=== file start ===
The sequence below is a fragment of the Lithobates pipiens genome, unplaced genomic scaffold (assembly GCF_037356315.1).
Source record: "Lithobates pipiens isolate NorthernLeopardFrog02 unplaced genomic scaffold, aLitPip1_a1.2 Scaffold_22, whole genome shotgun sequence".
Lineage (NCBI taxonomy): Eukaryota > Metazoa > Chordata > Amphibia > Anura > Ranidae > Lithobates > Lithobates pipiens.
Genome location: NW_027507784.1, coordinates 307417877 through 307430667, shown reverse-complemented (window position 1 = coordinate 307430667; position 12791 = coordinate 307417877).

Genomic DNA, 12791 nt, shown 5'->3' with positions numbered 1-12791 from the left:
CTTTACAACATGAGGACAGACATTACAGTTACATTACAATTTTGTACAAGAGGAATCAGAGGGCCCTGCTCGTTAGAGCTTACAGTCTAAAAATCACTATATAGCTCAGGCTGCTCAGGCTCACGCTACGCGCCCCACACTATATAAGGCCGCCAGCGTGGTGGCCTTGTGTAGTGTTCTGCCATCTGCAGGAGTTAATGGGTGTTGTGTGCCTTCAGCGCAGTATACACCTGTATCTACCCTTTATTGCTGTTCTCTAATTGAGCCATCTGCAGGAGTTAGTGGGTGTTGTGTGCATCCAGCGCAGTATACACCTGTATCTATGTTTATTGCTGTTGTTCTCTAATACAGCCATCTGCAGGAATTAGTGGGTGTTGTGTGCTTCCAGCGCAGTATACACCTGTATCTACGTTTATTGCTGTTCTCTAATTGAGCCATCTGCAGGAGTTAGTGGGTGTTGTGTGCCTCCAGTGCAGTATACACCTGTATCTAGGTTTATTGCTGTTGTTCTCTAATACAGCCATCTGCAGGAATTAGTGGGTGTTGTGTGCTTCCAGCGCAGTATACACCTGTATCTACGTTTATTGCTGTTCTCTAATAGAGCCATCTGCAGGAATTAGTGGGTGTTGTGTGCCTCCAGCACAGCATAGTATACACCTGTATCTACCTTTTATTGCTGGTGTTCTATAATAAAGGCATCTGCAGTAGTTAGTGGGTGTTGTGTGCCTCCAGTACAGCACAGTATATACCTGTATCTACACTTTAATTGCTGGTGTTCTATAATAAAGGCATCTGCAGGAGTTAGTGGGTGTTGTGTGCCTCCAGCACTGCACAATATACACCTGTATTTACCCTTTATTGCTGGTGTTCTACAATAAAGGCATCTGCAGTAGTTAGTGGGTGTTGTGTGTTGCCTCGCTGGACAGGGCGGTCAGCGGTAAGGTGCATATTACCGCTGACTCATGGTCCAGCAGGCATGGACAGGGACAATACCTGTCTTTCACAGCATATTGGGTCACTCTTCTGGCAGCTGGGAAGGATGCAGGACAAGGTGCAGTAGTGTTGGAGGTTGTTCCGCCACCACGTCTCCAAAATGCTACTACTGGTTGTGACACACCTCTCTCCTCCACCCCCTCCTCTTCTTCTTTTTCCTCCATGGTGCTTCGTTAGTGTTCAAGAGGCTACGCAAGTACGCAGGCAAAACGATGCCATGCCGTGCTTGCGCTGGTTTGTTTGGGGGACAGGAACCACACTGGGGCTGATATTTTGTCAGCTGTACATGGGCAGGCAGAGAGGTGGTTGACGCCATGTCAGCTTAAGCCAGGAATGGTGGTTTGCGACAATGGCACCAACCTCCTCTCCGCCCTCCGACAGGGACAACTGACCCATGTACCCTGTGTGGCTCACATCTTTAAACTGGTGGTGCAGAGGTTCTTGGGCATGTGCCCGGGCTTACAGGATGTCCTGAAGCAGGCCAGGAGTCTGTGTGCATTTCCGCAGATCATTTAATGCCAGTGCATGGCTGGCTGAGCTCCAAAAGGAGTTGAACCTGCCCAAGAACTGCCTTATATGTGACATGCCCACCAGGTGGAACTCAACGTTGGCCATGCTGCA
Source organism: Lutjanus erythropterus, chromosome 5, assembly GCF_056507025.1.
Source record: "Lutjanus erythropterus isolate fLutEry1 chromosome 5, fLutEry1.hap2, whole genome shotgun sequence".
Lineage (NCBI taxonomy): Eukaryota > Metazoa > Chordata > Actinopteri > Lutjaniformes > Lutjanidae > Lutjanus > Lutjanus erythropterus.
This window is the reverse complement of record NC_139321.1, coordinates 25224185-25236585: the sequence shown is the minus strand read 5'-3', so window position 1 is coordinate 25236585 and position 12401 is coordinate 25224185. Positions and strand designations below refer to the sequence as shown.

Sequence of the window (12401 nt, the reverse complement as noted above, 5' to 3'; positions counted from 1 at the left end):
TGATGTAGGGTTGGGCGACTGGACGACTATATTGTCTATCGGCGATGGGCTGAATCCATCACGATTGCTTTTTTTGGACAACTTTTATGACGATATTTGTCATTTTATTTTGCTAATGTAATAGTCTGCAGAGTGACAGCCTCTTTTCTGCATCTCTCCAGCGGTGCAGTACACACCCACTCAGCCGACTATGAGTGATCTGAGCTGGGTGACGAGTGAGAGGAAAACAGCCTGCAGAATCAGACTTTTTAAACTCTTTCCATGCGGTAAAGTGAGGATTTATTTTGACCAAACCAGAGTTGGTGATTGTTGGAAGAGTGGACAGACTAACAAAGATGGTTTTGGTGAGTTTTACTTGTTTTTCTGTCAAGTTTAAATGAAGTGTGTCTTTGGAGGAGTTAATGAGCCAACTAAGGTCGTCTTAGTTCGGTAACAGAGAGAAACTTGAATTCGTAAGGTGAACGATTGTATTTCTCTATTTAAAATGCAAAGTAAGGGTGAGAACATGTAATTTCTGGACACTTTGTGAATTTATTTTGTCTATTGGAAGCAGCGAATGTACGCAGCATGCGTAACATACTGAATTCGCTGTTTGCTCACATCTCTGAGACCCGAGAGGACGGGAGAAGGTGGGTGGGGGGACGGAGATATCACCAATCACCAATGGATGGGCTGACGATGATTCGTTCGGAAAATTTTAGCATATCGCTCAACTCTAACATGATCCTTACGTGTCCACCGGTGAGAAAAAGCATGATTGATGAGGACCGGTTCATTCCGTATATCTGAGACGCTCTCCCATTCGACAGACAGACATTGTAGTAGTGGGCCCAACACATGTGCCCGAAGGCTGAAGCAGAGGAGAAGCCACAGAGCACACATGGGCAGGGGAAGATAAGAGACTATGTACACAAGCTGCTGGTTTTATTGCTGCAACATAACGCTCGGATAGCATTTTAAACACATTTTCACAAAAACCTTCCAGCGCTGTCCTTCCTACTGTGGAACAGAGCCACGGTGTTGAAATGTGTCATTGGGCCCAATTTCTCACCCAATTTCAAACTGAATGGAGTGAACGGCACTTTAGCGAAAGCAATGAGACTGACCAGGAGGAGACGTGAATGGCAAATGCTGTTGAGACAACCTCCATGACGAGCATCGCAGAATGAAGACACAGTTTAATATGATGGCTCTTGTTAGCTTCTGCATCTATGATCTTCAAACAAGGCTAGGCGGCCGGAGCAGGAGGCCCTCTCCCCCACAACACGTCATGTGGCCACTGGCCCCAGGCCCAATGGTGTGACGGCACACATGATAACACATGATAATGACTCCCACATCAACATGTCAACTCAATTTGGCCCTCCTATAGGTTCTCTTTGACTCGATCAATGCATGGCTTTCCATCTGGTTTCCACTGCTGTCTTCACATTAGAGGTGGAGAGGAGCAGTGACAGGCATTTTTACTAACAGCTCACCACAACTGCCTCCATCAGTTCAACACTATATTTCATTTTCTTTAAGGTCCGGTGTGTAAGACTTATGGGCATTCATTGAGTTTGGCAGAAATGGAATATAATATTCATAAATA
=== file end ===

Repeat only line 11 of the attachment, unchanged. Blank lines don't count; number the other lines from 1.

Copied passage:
Sequence of the window (12401 nt, the reverse complement as noted above, 5' to 3'; positions counted from 1 at the left end):